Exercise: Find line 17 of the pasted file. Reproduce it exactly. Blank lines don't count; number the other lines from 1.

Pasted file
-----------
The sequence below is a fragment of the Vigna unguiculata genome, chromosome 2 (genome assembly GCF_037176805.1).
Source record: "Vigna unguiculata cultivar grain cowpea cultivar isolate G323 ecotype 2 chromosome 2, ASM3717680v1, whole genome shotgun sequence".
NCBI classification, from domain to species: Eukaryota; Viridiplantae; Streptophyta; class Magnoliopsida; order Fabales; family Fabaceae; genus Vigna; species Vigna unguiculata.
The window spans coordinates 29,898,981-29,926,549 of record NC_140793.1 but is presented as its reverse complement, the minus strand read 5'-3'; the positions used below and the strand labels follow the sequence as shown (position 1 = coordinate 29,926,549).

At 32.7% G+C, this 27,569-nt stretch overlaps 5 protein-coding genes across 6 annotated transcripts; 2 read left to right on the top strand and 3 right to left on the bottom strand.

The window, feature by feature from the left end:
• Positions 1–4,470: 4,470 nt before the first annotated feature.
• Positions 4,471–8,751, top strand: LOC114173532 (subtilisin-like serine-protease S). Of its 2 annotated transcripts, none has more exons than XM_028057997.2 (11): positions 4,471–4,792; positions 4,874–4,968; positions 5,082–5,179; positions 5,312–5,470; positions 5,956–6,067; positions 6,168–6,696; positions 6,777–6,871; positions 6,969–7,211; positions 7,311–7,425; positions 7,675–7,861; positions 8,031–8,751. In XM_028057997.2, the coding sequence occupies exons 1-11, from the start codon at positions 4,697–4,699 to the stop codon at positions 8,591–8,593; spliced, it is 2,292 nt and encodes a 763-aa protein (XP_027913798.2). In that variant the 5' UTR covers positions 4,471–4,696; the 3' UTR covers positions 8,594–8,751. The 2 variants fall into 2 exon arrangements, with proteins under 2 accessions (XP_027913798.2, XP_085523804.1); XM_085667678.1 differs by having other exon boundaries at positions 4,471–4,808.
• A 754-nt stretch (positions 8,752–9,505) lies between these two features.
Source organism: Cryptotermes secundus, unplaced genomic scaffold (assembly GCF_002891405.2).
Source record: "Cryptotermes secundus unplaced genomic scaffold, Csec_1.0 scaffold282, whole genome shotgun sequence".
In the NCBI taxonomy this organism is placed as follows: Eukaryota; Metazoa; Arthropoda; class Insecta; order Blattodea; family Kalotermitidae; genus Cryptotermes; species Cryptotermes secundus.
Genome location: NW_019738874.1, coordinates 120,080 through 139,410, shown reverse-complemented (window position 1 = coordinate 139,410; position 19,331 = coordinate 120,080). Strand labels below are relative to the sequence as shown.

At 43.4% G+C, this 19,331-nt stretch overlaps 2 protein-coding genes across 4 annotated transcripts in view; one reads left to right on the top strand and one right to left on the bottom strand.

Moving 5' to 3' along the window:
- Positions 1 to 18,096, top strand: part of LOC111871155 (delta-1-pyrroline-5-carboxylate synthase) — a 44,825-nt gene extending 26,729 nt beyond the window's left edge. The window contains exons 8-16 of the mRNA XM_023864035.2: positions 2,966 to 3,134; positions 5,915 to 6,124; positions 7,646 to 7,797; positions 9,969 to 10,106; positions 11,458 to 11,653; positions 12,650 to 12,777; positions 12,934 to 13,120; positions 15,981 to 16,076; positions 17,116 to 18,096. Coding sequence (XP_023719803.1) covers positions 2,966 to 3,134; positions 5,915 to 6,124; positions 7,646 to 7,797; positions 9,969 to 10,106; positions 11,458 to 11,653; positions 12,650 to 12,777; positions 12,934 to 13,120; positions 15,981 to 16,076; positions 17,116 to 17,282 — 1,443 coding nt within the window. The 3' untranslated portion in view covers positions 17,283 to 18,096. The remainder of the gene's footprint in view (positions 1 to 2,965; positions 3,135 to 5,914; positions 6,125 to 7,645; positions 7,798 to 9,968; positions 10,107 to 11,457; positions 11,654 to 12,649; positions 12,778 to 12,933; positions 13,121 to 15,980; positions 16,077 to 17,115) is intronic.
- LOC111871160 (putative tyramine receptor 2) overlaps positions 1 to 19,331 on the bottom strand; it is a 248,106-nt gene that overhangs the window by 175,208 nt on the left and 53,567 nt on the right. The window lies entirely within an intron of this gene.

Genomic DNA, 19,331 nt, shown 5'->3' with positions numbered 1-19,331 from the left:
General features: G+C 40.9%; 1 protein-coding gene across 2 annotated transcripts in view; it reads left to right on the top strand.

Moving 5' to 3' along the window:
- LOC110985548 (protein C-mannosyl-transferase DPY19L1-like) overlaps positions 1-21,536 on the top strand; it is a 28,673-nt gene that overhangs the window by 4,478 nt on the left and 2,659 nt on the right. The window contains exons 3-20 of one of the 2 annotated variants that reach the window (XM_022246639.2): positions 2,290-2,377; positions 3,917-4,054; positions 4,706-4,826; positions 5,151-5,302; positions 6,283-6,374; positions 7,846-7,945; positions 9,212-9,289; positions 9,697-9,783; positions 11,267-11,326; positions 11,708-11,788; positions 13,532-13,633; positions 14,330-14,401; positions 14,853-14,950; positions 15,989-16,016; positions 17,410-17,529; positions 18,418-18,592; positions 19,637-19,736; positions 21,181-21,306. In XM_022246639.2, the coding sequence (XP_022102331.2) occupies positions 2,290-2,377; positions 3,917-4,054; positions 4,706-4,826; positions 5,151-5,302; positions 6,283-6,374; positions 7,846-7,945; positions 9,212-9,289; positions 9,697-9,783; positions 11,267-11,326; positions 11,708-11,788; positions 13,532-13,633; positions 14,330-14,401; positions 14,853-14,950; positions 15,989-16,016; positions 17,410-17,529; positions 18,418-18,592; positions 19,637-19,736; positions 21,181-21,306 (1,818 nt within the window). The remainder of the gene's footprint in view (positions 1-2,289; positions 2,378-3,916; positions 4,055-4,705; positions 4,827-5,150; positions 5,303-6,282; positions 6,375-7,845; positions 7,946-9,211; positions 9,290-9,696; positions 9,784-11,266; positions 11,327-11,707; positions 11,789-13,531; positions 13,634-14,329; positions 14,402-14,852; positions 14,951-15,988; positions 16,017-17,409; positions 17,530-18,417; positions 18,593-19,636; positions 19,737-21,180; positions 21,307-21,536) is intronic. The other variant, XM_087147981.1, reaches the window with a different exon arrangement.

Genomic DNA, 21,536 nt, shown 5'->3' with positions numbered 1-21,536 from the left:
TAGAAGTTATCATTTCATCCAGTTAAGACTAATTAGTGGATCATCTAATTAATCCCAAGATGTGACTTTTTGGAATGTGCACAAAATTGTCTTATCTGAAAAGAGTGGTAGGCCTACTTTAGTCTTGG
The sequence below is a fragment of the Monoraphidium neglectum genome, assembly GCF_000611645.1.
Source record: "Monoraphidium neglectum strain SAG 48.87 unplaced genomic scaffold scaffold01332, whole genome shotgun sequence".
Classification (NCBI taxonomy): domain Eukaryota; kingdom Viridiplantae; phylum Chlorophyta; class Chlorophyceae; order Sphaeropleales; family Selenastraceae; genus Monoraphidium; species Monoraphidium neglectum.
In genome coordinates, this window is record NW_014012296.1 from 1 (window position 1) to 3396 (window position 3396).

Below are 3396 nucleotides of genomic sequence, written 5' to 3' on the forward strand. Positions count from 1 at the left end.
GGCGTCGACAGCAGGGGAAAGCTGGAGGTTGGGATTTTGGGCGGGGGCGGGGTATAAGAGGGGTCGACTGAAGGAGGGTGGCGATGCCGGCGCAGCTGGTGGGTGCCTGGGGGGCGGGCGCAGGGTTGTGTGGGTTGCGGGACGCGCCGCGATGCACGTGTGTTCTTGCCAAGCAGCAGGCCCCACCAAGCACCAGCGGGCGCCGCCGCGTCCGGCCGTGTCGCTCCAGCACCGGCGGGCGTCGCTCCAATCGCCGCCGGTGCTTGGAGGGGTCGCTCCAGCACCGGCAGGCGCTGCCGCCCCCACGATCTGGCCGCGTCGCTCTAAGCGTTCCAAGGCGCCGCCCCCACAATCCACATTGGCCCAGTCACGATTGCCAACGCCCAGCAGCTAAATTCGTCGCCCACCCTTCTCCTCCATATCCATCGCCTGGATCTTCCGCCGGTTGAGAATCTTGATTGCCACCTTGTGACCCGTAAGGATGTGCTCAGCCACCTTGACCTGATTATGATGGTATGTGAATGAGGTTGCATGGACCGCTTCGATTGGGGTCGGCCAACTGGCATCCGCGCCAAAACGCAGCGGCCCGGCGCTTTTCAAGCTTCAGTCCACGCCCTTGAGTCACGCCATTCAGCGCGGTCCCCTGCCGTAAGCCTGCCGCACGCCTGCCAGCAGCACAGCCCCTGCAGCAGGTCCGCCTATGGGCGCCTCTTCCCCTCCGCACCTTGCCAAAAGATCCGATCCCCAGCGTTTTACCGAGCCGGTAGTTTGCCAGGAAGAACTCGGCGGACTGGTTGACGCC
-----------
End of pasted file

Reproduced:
- LOC111871160 (putative tyramine receptor 2) overlaps positions 1 to 19,331 on the bottom strand; it is a 248,106-nt gene that overhangs the window by 175,208 nt on the left and 53,567 nt on the right. The window lies entirely within an intron of this gene.